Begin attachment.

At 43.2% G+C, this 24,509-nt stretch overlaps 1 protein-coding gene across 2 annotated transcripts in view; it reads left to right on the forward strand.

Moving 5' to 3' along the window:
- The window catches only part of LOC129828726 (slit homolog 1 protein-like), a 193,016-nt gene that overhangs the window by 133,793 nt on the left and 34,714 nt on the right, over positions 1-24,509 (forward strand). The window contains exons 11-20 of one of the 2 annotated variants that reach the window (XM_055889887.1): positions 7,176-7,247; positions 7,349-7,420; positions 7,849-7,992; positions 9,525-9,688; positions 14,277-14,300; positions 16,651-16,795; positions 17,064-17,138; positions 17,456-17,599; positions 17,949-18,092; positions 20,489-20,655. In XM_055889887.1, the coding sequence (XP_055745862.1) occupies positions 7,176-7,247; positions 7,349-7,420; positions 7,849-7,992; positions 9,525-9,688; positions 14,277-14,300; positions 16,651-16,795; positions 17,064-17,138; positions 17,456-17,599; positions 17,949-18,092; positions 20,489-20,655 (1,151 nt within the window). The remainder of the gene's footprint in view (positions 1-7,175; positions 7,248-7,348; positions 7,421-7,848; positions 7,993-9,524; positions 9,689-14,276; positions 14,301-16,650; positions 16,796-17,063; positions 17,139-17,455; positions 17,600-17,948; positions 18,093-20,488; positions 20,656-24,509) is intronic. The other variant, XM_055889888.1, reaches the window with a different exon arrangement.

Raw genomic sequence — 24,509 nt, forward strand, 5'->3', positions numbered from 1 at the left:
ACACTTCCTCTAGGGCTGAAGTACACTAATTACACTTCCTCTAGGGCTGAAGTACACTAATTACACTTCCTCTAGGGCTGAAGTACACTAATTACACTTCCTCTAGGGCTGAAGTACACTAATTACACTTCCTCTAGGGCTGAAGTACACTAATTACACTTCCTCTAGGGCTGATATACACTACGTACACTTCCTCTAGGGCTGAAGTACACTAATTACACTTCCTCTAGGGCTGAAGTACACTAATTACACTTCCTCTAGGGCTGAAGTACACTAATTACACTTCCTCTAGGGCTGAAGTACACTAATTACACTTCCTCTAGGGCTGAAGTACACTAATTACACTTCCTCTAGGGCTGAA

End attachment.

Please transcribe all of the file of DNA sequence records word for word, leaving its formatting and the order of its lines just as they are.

At 43.2% G+C, this 24,509-nt stretch overlaps 1 protein-coding gene across 2 annotated transcripts in view; it reads left to right on the forward strand.

Moving 5' to 3' along the window:
- The window catches only part of LOC129828726 (slit homolog 1 protein-like), a 193,016-nt gene that overhangs the window by 133,793 nt on the left and 34,714 nt on the right, over positions 1-24,509 (forward strand). The window contains exons 11-20 of one of the 2 annotated variants that reach the window (XM_055889887.1): positions 7,176-7,247; positions 7,349-7,420; positions 7,849-7,992; positions 9,525-9,688; positions 14,277-14,300; positions 16,651-16,795; positions 17,064-17,138; positions 17,456-17,599; positions 17,949-18,092; positions 20,489-20,655. In XM_055889887.1, the coding sequence (XP_055745862.1) occupies positions 7,176-7,247; positions 7,349-7,420; positions 7,849-7,992; positions 9,525-9,688; positions 14,277-14,300; positions 16,651-16,795; positions 17,064-17,138; positions 17,456-17,599; positions 17,949-18,092; positions 20,489-20,655 (1,151 nt within the window). The remainder of the gene's footprint in view (positions 1-7,175; positions 7,248-7,348; positions 7,421-7,848; positions 7,993-9,524; positions 9,689-14,276; positions 14,301-16,650; positions 16,796-17,063; positions 17,139-17,455; positions 17,600-17,948; positions 18,093-20,488; positions 20,656-24,509) is intronic. The other variant, XM_055889888.1, reaches the window with a different exon arrangement.

Raw genomic sequence — 24,509 nt, forward strand, 5'->3', positions numbered from 1 at the left:
ACACTTCCTCTAGGGCTGAAGTACACTAATTACACTTCCTCTAGGGCTGAAGTACACTAATTACACTTCCTCTAGGGCTGAAGTACACTAATTACACTTCCTCTAGGGCTGAAGTACACTAATTACACTTCCTCTAGGGCTGAAGTACACTAATTACACTTCCTCTAGGGCTGATATACACTACGTACACTTCCTCTAGGGCTGAAGTACACTAATTACACTTCCTCTAGGGCTGAAGTACACTAATTACACTTCCTCTAGGGCTGAAGTACACTAATTACACTTCCTCTAGGGCTGAAGTACACTAATTACACTTCCTCTAGGGCTGAAGTACACTAATTACACTTCCTCTAGGGCTGAA